posted by Grrlscout at 12:17 AM on January 31, 2009

I spent a semester of school in Barcelona once, and it's amazing how the little differences in things you can get there really add up. If it were me I'd send a care package of stuff that's harder to get in Europe - and say that. Magazines she may be into, Kraft Dinner, various packs of candies etc.
posted by jimmythefish at 12:41 AM on January 31, 2009

Oh, and do the French even celebrate Valentine's day?

Yes we do. We give flowers, fine chocolates, jewellery, poems or lingerie.
posted by Jaloux Saboteur at 1:37 AM on January 31, 2009

Send her ingredients for chocolate chip cookies. France doesn't really understand or have chocolate chips (and to a lesser extent baking powder or baking soda or, really, cookies) so if she likes cookies she's probably missing them. Or mac&cheese in a box. Or herbal tea that isn't mint or vervaine. Or books/magazines in English.

If you're set on the idea of flowers, maybe you can send a packet of flower seeds and write a cute note/poem about how you couldn't send fresh flowers but, blah, blah, etc.
posted by mustcatchmooseandsquirrel at 2:06 AM on January 31, 2009

I almost asked this exact question! My girlfriend is in France!

I was thinking of sending her something other than flowers. I like the chocolate chip cookie idea.

Sorry for the non-answer, I just got excited....
posted by jdlugo at 11:24 AM on January 31, 2009

Oh, and while on the topic-if any of you get inspired to send flowers to France (or anywhere for that matter) please for the love of all that is holy do it (at least the ordering part) THIS week and don't wait till next week (valentine's day week) because that is like the freaking Christmas season wrapped up into one week for florists. In other words, your local florist will be SWAMPED.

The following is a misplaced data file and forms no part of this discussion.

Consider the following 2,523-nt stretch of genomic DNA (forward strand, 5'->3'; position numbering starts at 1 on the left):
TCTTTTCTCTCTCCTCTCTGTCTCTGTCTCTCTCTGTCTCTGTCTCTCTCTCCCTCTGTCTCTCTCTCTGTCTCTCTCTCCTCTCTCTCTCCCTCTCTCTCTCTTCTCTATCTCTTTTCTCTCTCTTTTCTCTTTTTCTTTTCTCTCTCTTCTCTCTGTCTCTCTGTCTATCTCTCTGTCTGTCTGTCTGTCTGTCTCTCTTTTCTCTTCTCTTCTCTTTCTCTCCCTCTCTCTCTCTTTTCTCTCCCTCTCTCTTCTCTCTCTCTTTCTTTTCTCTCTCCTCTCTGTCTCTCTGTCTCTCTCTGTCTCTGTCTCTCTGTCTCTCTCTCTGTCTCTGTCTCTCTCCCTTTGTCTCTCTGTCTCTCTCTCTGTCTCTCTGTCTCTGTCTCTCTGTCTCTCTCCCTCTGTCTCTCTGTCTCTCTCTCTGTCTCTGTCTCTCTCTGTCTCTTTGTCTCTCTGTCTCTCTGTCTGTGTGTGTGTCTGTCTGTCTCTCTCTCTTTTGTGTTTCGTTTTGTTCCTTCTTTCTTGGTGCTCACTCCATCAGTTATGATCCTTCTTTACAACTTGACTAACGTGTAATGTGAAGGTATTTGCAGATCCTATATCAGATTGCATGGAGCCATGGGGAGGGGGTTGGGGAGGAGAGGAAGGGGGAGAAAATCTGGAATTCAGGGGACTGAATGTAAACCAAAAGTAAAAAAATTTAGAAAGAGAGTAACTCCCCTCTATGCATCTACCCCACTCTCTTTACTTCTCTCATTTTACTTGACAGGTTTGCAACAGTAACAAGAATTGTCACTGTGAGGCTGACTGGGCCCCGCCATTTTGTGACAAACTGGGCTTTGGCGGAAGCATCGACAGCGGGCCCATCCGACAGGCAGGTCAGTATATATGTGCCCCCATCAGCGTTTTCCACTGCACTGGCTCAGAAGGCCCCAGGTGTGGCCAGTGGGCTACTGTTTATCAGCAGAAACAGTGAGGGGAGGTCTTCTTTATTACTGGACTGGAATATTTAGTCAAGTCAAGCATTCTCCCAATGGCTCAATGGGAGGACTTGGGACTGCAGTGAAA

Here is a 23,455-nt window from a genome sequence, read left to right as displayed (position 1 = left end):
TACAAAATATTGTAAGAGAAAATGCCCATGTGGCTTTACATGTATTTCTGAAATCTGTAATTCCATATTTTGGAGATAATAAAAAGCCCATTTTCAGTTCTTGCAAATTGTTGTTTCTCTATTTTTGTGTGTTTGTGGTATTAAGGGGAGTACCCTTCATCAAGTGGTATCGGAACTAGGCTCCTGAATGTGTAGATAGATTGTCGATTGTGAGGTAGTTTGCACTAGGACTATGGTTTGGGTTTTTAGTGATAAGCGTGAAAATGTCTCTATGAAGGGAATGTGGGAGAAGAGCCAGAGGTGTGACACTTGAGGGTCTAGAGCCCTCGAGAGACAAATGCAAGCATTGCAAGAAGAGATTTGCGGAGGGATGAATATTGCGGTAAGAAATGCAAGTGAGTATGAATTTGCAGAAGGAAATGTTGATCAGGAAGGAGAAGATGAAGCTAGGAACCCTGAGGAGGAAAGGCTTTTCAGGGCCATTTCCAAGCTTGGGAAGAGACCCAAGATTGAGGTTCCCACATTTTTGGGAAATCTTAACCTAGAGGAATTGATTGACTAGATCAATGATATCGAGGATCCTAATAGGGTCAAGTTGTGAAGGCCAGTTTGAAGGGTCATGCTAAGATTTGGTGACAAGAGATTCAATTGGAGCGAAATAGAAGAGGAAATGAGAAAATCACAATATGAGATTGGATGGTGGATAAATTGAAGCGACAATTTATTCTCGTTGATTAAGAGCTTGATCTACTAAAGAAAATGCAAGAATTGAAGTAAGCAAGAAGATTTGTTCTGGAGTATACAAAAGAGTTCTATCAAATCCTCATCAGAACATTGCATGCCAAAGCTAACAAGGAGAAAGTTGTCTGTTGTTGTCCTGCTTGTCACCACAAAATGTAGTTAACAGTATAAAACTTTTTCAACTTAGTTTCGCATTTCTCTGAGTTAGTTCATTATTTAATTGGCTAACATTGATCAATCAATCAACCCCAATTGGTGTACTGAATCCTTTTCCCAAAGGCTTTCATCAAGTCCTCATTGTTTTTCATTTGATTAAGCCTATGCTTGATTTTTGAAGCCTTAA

Order early, people, order early!!!!
posted by St. Alia of the Bunnies at 7:29 PM on January 31, 2009

As an American living in France who knows other Americans here, I can tell you that it would be really nice if you just called/e-mailed her and asked if she misses anything from the US, and then send it to her. There are all kinds of things that I have asked friends to send, either because it's impossible to find here, or because it's 5+ times more expensive; for example: earphones, graham crackers, certain kinds of tea, real mouthwash, shampoo, batteries (often cheaper to ship overseas than buy locally), etc..
posted by helios at 6:13 AM on February 1, 2009

Seconding other people's comments and helios -- I'm also an American abroad and I agree that asking what to send is a good idea. Definitely add other things (to have some surprise to the ensemble) but have an idea of what she'd enjoy. I'd rather get some magazines and tea from home than flowers, especially if they are not-so-fresh at a uni address.

Also -- if you really want to do flowers, can you ask her program director for her host family's address? I find it highly strange that she can't give it out, and it's not like you're showing up on their doorstep. That way, they are more likely to be fresh and lovely than half-wilted in a uni box.
posted by fantine at 2:49 PM on February 2, 2009